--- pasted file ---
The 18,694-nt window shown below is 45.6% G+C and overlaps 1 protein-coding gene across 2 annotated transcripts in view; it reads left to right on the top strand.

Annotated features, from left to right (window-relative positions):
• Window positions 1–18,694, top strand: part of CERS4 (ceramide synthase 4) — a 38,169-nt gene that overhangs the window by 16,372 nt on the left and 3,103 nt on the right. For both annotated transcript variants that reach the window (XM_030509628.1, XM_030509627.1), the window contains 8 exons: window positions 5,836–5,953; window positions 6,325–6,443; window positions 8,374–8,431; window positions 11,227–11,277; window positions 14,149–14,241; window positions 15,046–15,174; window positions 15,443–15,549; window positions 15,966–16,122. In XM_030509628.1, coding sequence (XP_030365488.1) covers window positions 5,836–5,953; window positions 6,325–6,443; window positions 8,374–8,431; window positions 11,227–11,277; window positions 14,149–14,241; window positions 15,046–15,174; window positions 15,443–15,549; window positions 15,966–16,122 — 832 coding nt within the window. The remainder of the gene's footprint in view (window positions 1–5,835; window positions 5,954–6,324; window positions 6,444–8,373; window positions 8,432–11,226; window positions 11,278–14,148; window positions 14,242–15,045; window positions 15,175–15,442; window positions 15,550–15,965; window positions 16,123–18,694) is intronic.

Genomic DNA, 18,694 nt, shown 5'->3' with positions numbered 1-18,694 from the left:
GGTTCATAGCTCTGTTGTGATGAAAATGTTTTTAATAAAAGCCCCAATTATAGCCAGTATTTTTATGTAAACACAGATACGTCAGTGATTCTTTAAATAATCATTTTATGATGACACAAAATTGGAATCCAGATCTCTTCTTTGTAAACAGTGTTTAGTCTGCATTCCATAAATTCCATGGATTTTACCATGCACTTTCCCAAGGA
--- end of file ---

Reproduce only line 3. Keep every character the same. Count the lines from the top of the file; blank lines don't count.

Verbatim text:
• Window positions 1–18,694, top strand: part of CERS4 (ceramide synthase 4) — a 38,169-nt gene that overhangs the window by 16,372 nt on the left and 3,103 nt on the right. For both annotated transcript variants that reach the window (XM_030509628.1, XM_030509627.1), the window contains 8 exons: window positions 5,836–5,953; window positions 6,325–6,443; window positions 8,374–8,431; window positions 11,227–11,277; window positions 14,149–14,241; window positions 15,046–15,174; window positions 15,443–15,549; window positions 15,966–16,122. In XM_030509628.1, coding sequence (XP_030365488.1) covers window positions 5,836–5,953; window positions 6,325–6,443; window positions 8,374–8,431; window positions 11,227–11,277; window positions 14,149–14,241; window positions 15,046–15,174; window positions 15,443–15,549; window positions 15,966–16,122 — 832 coding nt within the window. The remainder of the gene's footprint in view (window positions 1–5,835; window positions 5,954–6,324; window positions 6,444–8,373; window positions 8,432–11,226; window positions 11,278–14,148; window positions 14,242–15,045; window positions 15,175–15,442; window positions 15,550–15,965; window positions 16,123–18,694) is intronic.